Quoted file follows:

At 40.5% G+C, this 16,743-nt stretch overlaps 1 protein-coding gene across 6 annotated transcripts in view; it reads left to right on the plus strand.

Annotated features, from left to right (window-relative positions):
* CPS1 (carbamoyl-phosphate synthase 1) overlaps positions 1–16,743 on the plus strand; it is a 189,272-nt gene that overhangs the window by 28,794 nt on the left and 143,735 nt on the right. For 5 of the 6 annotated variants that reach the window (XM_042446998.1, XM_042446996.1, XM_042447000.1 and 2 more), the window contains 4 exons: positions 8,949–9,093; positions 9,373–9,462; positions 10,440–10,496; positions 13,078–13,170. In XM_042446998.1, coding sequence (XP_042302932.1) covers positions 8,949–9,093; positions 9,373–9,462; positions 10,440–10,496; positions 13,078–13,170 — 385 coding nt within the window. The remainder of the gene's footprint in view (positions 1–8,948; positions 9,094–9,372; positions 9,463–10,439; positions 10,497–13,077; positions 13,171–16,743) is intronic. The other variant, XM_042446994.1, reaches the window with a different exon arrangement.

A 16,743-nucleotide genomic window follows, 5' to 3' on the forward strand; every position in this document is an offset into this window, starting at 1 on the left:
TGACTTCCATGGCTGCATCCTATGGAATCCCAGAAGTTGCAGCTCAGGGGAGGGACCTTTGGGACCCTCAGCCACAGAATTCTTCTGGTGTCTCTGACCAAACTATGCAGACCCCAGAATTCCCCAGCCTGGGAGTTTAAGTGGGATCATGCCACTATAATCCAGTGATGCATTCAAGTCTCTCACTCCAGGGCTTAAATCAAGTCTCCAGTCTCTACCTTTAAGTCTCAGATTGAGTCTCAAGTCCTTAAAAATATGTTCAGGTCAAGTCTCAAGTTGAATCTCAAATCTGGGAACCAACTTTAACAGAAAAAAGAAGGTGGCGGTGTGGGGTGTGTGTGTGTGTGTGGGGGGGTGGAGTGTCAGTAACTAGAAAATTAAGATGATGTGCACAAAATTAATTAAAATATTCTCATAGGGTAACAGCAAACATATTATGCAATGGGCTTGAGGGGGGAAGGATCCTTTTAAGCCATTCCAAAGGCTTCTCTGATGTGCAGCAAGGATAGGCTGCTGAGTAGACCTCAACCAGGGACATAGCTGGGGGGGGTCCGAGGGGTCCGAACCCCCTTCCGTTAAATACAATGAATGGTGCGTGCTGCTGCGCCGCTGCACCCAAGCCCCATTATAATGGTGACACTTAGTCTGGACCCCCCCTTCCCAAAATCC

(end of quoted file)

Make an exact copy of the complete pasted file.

At 40.5% G+C, this 16,743-nt stretch overlaps 1 protein-coding gene across 6 annotated transcripts in view; it reads left to right on the plus strand.

Annotated features, from left to right (window-relative positions):
* CPS1 (carbamoyl-phosphate synthase 1) overlaps positions 1–16,743 on the plus strand; it is a 189,272-nt gene that overhangs the window by 28,794 nt on the left and 143,735 nt on the right. For 5 of the 6 annotated variants that reach the window (XM_042446998.1, XM_042446996.1, XM_042447000.1 and 2 more), the window contains 4 exons: positions 8,949–9,093; positions 9,373–9,462; positions 10,440–10,496; positions 13,078–13,170. In XM_042446998.1, coding sequence (XP_042302932.1) covers positions 8,949–9,093; positions 9,373–9,462; positions 10,440–10,496; positions 13,078–13,170 — 385 coding nt within the window. The remainder of the gene's footprint in view (positions 1–8,948; positions 9,094–9,372; positions 9,463–10,439; positions 10,497–13,077; positions 13,171–16,743) is intronic. The other variant, XM_042446994.1, reaches the window with a different exon arrangement.

A 16,743-nucleotide genomic window follows, 5' to 3' on the forward strand; every position in this document is an offset into this window, starting at 1 on the left:
TGACTTCCATGGCTGCATCCTATGGAATCCCAGAAGTTGCAGCTCAGGGGAGGGACCTTTGGGACCCTCAGCCACAGAATTCTTCTGGTGTCTCTGACCAAACTATGCAGACCCCAGAATTCCCCAGCCTGGGAGTTTAAGTGGGATCATGCCACTATAATCCAGTGATGCATTCAAGTCTCTCACTCCAGGGCTTAAATCAAGTCTCCAGTCTCTACCTTTAAGTCTCAGATTGAGTCTCAAGTCCTTAAAAATATGTTCAGGTCAAGTCTCAAGTTGAATCTCAAATCTGGGAACCAACTTTAACAGAAAAAAGAAGGTGGCGGTGTGGGGTGTGTGTGTGTGTGTGGGGGGGTGGAGTGTCAGTAACTAGAAAATTAAGATGATGTGCACAAAATTAATTAAAATATTCTCATAGGGTAACAGCAAACATATTATGCAATGGGCTTGAGGGGGGAAGGATCCTTTTAAGCCATTCCAAAGGCTTCTCTGATGTGCAGCAAGGATAGGCTGCTGAGTAGACCTCAACCAGGGACATAGCTGGGGGGGGTCCGAGGGGTCCGAACCCCCTTCCGTTAAATACAATGAATGGTGCGTGCTGCTGCGCCGCTGCACCCAAGCCCCATTATAATGGTGACACTTAGTCTGGACCCCCCCTTCCCAAAATCC